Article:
This week I tried out several language exchange apps and sites. In my mind, the best to judge them is not by the number of bells and whistles (some of them feature things like the ability to record and send audio and voice to text translation) but by whether or not you get any language exchange partners.
Judged by that standard, they were mostly dismal failures. The exception was actually the simplest site: conversation exchange. I got two new language exchange partners from that site.
By the way, is the ability to get translations of messages and even voice recordings automatically actually a good thing in a language exchange site or app? Some of them clearly seem to think so, but I don’t know that I agree. It makes it too easy. If you can just push a button and get a translation, how often will you rely on that rather than on your own brain?
In the course of teaching, I have found an awful lot of students who can’t do basic arithmetic because they have become so used to having a calculator around, and I really do mean basic arithmetic, such as “What is 20 x 1000?” I had a college student recently tell me that the answer was 2 million. When I told her that was wrong, she told me that she needed a calculator to do the math, and that was not an isolated incident.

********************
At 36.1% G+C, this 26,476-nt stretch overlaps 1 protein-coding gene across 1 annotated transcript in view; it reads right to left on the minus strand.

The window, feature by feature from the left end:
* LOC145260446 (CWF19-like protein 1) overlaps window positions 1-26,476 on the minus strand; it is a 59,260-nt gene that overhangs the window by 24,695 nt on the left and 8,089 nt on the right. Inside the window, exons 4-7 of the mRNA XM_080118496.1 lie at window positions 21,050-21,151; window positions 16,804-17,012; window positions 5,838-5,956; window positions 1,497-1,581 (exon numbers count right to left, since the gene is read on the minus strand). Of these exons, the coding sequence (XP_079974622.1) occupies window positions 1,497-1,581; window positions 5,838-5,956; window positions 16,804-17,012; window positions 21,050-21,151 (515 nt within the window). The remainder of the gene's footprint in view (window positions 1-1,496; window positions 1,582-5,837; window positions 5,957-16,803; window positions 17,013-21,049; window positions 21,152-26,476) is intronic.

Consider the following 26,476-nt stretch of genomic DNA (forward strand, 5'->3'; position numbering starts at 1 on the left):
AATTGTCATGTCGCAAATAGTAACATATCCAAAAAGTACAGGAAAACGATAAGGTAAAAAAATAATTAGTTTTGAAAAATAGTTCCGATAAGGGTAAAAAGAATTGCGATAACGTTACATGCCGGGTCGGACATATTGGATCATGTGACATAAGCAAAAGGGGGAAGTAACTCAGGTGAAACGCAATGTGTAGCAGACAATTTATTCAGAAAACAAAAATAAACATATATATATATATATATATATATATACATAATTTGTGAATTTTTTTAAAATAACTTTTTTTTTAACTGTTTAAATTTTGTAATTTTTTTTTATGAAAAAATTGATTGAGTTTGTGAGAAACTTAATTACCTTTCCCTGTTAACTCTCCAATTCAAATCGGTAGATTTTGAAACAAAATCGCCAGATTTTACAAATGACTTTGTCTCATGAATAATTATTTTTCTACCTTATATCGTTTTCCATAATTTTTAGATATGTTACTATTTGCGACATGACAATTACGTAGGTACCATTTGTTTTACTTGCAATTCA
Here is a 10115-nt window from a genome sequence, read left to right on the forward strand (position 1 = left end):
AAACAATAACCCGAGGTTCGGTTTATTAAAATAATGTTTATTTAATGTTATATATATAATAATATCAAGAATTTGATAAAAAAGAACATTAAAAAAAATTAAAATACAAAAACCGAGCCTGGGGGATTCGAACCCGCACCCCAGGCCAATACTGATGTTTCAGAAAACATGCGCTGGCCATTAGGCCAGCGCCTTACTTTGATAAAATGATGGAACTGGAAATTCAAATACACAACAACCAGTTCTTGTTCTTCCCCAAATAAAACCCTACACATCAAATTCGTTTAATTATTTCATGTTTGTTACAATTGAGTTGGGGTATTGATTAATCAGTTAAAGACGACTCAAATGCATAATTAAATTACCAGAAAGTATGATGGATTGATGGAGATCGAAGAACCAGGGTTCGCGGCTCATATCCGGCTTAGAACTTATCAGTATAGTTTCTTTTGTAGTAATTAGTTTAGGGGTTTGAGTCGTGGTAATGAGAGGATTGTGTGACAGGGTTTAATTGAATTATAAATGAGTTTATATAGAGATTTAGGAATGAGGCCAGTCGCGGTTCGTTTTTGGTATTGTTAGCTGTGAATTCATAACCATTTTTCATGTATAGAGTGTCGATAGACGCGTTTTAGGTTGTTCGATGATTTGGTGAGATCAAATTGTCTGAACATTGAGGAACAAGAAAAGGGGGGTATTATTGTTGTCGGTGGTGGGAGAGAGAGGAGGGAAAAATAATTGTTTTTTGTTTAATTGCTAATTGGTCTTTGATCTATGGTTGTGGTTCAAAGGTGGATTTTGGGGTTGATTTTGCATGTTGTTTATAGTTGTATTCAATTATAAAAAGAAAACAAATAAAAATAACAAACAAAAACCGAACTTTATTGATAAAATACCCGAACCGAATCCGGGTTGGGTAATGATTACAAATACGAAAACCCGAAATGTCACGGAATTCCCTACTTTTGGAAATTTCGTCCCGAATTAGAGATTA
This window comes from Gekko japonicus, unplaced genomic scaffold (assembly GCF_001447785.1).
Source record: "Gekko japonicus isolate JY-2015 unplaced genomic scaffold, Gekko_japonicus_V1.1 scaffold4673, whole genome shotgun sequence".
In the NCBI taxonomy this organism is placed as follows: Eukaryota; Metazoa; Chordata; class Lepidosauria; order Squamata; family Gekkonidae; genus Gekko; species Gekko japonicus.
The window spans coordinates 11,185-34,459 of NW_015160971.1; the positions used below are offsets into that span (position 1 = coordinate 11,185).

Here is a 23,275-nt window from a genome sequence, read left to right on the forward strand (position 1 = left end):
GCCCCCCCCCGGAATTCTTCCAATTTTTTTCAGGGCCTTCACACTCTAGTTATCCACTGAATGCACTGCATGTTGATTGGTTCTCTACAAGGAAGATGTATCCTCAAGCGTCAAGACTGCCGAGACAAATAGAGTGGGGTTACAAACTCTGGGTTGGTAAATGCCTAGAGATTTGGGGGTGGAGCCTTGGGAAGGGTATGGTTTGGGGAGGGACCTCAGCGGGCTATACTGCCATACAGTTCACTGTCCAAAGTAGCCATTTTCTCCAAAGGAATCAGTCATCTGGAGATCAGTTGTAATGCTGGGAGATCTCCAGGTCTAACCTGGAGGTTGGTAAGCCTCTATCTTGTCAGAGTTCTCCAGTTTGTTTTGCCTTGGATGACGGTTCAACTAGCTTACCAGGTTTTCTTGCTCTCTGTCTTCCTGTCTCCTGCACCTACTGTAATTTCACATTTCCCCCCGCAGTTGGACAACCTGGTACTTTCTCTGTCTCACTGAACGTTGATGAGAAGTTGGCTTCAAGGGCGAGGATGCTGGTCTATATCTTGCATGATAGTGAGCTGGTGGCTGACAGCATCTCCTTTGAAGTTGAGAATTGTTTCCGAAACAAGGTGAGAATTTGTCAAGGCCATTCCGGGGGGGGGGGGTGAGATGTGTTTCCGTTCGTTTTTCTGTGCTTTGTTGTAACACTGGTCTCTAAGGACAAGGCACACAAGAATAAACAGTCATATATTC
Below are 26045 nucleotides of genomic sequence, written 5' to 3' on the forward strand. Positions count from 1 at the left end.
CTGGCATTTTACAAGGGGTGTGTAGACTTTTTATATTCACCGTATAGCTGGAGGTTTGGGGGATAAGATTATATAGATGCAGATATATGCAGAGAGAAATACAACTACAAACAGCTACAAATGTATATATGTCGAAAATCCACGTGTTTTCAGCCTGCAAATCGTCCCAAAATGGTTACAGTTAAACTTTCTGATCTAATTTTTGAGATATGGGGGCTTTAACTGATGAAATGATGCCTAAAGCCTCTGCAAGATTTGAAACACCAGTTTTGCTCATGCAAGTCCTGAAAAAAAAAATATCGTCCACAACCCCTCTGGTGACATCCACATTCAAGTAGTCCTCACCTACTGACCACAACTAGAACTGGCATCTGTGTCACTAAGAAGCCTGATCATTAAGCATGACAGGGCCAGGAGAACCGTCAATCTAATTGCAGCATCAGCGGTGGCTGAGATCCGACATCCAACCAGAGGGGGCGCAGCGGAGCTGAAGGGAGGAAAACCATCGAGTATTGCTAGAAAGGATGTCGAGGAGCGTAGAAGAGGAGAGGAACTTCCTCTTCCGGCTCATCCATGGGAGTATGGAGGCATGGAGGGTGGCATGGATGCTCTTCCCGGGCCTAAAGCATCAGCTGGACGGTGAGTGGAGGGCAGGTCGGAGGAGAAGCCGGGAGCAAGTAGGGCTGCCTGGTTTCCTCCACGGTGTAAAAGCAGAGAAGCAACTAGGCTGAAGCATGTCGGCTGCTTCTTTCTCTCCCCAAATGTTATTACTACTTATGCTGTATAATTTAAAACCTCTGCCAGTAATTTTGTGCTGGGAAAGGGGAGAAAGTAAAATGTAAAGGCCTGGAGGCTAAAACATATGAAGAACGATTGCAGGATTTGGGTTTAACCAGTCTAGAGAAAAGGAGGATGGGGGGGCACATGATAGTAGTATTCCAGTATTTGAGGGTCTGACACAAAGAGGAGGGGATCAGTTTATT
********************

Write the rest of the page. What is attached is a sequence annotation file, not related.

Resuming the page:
So, is the ability to click a button and get a translation helpful, or is it another step down the path of not being to do things for ourselves?
I’m not opposed to technology (obviously, since this is a blog) but I am opposed to letting it become a crutch that we can’t do without. Of course, if it does, that isn’t the fault of the technology. It’s the fault of the person pushing the buttons.